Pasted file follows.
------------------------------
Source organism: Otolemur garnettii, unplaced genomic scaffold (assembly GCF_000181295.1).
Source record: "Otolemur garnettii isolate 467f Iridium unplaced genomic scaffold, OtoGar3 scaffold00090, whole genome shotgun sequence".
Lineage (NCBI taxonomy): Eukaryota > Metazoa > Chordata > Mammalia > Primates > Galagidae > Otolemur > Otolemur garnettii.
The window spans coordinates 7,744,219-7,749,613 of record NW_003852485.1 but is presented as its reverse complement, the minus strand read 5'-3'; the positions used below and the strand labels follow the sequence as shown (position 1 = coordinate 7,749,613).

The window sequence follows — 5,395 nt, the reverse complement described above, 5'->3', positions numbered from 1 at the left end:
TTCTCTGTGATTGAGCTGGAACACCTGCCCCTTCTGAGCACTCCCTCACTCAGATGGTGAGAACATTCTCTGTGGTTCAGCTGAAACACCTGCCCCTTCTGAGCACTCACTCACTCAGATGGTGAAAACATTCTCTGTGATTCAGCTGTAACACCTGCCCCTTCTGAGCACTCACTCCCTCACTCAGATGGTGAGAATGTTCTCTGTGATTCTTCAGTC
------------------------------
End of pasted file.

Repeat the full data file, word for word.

Source organism: Otolemur garnettii, unplaced genomic scaffold (assembly GCF_000181295.1).
Source record: "Otolemur garnettii isolate 467f Iridium unplaced genomic scaffold, OtoGar3 scaffold00090, whole genome shotgun sequence".
Lineage (NCBI taxonomy): Eukaryota > Metazoa > Chordata > Mammalia > Primates > Galagidae > Otolemur > Otolemur garnettii.
The window spans coordinates 7,744,219-7,749,613 of record NW_003852485.1 but is presented as its reverse complement, the minus strand read 5'-3'; the positions used below and the strand labels follow the sequence as shown (position 1 = coordinate 7,749,613).

The window sequence follows — 5,395 nt, the reverse complement described above, 5'->3', positions numbered from 1 at the left end:
TTCTCTGTGATTGAGCTGGAACACCTGCCCCTTCTGAGCACTCCCTCACTCAGATGGTGAGAACATTCTCTGTGGTTCAGCTGAAACACCTGCCCCTTCTGAGCACTCACTCACTCAGATGGTGAAAACATTCTCTGTGATTCAGCTGTAACACCTGCCCCTTCTGAGCACTCACTCCCTCACTCAGATGGTGAGAATGTTCTCTGTGATTCTTCAGTC